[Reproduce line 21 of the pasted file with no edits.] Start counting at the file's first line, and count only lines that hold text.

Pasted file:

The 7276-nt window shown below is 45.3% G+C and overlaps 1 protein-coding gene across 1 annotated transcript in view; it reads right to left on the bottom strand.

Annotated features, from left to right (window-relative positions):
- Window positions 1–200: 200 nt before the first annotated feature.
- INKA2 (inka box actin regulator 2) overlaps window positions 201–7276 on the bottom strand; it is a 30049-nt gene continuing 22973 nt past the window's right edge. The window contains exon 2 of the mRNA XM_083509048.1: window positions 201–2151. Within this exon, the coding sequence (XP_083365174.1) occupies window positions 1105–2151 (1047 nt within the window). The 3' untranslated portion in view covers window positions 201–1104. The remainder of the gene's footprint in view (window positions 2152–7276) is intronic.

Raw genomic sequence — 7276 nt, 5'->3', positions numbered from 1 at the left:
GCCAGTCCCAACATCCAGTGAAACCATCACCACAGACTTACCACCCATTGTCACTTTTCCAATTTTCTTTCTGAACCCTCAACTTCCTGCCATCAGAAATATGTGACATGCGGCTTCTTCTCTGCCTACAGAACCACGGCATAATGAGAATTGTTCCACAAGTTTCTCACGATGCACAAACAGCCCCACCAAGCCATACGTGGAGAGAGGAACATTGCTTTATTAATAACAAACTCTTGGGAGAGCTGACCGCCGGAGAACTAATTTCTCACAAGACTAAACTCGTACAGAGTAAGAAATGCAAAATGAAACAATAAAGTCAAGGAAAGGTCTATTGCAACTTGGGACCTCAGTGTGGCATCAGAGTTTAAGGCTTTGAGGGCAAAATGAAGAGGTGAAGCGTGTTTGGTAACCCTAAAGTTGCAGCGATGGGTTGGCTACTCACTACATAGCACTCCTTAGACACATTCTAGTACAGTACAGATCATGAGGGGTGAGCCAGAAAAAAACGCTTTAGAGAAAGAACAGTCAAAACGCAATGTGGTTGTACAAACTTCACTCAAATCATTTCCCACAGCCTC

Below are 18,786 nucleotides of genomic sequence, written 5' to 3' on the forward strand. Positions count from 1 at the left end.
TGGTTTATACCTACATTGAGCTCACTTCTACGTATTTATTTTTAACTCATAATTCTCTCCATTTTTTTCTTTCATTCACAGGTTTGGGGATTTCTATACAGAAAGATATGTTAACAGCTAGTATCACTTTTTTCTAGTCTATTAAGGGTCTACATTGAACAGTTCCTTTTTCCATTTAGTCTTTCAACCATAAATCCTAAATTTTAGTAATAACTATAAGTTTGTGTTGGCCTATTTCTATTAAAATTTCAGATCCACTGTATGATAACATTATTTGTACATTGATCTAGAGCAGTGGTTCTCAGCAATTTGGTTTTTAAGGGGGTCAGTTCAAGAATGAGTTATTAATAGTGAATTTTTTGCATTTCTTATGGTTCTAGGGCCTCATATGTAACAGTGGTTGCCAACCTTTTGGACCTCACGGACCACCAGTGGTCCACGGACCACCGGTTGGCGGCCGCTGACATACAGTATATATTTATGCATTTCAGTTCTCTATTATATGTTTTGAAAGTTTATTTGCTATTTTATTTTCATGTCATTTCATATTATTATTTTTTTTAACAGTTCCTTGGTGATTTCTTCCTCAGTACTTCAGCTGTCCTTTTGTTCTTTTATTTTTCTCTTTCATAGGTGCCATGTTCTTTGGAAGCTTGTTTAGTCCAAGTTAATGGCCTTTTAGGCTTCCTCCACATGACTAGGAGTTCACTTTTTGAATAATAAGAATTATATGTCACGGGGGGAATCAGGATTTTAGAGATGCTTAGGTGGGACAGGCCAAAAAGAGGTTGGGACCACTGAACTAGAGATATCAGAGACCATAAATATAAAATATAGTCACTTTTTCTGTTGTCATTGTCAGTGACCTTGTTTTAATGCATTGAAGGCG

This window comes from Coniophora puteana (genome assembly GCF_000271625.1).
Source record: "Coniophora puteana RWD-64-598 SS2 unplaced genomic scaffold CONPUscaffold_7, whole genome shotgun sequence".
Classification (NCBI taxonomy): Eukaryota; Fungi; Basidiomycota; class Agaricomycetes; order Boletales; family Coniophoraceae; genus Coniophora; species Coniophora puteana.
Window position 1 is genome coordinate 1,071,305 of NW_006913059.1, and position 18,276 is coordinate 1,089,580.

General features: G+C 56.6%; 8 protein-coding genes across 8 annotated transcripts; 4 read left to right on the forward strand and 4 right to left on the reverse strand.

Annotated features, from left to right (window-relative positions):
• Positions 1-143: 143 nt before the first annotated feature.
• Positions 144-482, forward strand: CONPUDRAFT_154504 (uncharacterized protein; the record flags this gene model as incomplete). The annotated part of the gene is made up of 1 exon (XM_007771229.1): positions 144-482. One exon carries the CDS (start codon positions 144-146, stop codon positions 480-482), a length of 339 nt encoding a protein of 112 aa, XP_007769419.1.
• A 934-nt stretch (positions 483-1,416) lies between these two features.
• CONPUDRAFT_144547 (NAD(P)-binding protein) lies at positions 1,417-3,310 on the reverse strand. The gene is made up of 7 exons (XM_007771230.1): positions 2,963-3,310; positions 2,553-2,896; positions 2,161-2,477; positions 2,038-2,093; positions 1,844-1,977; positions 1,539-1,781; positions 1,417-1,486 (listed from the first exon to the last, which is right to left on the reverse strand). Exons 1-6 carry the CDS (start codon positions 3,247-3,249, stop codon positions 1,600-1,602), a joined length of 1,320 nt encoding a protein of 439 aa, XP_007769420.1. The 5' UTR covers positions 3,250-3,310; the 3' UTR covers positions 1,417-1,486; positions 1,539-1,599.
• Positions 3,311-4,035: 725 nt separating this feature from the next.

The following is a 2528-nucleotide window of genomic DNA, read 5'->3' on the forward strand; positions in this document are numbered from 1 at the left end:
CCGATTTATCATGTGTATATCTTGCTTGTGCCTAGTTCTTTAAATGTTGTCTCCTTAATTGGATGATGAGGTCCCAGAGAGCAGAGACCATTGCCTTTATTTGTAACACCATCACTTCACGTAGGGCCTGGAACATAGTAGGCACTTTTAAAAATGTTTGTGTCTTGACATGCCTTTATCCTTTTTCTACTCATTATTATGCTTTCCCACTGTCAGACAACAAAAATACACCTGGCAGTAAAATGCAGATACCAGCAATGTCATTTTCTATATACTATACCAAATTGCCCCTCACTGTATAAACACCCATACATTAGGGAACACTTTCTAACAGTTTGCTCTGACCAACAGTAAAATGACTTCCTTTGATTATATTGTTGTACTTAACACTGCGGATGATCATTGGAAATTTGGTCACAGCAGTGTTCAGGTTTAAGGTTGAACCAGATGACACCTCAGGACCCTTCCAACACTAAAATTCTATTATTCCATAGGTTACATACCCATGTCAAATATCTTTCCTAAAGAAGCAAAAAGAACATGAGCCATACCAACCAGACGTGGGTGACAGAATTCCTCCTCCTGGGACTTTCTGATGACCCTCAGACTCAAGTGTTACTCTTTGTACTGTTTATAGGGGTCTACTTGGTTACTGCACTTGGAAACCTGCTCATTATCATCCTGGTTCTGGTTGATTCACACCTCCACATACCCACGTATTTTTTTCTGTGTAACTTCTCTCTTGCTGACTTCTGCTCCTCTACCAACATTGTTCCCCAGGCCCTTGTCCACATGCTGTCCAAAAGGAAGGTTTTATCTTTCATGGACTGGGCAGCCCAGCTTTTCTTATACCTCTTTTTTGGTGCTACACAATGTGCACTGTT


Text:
CCGATTTATCATGTGTATATCTTGCTTGTGCCTAGTTCTTTAAATGTTGTCTCCTTAATTGGATGATGAGGTCCCAGAGAGCAGAGACCATTGCCTTTATTTGTAACACCATCACTTCACGTAGGGCCTGGAACATAGTAGGCACTTTTAAAAATGTTTGTGTCTTGACATGCCTTTATCCTTTTTCTACTCATTATTATGCTTTCCCACTGTCAGACAACAAAAATACACCTGGCAGTAAAATGCAGATACCAGCAATGTCATTTTCTATATACTATACCAAATTGCCCCTCACTGTATAAACACCCATACATTAGGGAACACTTTCTAACAGTTTGCTCTGACCAACAGTAAAATGACTTCCTTTGATTATATTGTTGTACTTAACACTGCGGATGATCATTGGAAATTTGGTCACAGCAGTGTTCAGGTTTAAGGTTGAACCAGATGACACCTCAGGACCCTTCCAACACTAAAATTCTATTATTCCATAGGTTACATACCCATGTCAAATATCTTTCCTAAAGAAGCAAAAAGAACATGAGCCATACCAACCAGACGTGGGTGACAGAATTCCTCCTCCTGGGACTTTCTGATGACCCTCAGACTCAAGTGTTACTCTTTGTACTGTTTATAGGGGTCTACTTGGTTACTGCACTTGGAAACCTGCTCATTATCATCCTGGTTCTGGTTGATTCACACCTCCACATACCCACGTATTTTTTTCTGTGTAACTTCTCTCTTGCTGACTTCTGCTCCTCTACCAACATTGTTCCCCAGGCCCTTGTCCACATGCTGTCCAAAAGGAAGGTTTTATCTTTCATGGACTGGGCAGCCCAGCTTTTCTTATACCTCTTTTTTGGTGCTACACAATGTGCACTGTT